1:21 PM  
Blogger Marc J. Hampton said...

DePalma is at his best with very simple, seedy tales that he can turn into grand opera. He wasn't the guy for Ellroy's incomprehensible novel (I tired to get through that book twice)...he made it even slower and more baffling.

Did you ever hear Ellroy's boozy commentary (with Eddie Muller) on the DVD of Crime Wave (1954)? It's really something.

7:52 PM  
Blogger Reg Hartt said...

Watching THE BLACK DAHLIA in the day I thought to myself, "There is no way a big movie theater ran a 1929 silent movie in 1947." Still, it was great fun to see THE MAN WHO LAUGHS. Love the film. Like THE BLACK DAHLIA.

1:03 PM  
Blogger Dave said...

I watched The Black Dahlia once and, as with so many modern-day crime films set in the past, found it fatally flawed by a cast that looked like a group of children playing dress-up in adult clothes; as though Hal Roach's Rascals were solving an actual murder.

It's embarrassing to see those things, especially if one has any familiarity with actual teens in the 30s and 40s who successfully played adults (I'm thinking specifically here of pre-Code Loretta Young, Linda Darnell, and even Joan Leslie, for gosh sakes.)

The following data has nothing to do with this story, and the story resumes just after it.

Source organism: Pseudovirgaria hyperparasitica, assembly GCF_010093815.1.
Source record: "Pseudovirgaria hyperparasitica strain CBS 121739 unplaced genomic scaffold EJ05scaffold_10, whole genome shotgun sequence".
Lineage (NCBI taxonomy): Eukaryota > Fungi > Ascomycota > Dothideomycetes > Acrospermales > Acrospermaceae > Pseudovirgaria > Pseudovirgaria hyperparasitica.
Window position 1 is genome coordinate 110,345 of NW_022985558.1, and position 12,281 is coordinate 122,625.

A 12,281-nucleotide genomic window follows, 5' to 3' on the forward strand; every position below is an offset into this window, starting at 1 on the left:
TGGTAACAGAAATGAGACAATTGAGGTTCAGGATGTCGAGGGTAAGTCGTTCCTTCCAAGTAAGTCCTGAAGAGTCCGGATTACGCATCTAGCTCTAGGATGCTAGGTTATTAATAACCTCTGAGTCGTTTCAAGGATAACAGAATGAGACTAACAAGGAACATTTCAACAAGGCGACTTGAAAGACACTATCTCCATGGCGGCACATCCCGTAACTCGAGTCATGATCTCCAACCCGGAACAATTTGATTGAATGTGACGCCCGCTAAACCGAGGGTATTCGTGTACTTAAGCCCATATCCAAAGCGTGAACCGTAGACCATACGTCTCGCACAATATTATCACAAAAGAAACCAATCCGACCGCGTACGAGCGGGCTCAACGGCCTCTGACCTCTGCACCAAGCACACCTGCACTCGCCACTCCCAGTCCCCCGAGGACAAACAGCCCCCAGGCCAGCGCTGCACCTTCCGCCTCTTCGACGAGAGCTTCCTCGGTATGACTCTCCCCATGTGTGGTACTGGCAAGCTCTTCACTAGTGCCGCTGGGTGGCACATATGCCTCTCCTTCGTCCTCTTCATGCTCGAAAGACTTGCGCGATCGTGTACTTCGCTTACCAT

One of the many reasons I so loved the remake of Nightmare Alley was that Bradley Cooper, of all people, knew how to smoke and wear a suit and hat. something seemingly impossible for most current actors.

4:43 AM  
Blogger Rodney said...

I actually am among the few who saw Black Dahlia in the theater upon initial release. I remember liking it well enough, but not remembering anything about it, not even the salacious scene that spoiled the roast chicken.

9:17 AM  
Blogger Jim Cobb said...